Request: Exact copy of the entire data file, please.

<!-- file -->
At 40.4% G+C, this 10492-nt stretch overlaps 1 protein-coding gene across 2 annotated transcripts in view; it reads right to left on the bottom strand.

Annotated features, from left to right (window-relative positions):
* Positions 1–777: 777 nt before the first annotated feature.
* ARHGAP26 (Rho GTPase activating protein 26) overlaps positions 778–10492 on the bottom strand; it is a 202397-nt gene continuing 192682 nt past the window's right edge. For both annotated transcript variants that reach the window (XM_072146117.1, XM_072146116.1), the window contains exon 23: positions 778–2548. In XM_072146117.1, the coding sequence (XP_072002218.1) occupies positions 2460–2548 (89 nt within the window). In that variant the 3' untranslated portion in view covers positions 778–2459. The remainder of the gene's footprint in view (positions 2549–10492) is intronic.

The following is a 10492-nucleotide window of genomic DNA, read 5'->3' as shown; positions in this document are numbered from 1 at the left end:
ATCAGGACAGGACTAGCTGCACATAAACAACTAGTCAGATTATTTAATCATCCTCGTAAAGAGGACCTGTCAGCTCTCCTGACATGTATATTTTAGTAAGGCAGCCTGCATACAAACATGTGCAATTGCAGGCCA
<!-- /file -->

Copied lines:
At 40.4% G+C, this 10492-nt stretch overlaps 1 protein-coding gene across 2 annotated transcripts in view; it reads right to left on the bottom strand.

Annotated features, from left to right (window-relative positions):
* Positions 1–777: 777 nt before the first annotated feature.
* ARHGAP26 (Rho GTPase activating protein 26) overlaps positions 778–10492 on the bottom strand; it is a 202397-nt gene continuing 192682 nt past the window's right edge. For both annotated transcript variants that reach the window (XM_072146117.1, XM_072146116.1), the window contains exon 23: positions 778–2548. In XM_072146117.1, the coding sequence (XP_072002218.1) occupies positions 2460–2548 (89 nt within the window). In that variant the 3' untranslated portion in view covers positions 778–2459. The remainder of the gene's footprint in view (positions 2549–10492) is intronic.

The following is a 10492-nucleotide window of genomic DNA, read 5'->3' as shown; positions in this document are numbered from 1 at the left end:
ATCAGGACAGGACTAGCTGCACATAAACAACTAGTCAGATTATTTAATCATCCTCGTAAAGAGGACCTGTCAGCTCTCCTGACATGTATATTTTAGTAAGGCAGCCTGCATACAAACATGTGCAATTGCAGGCCA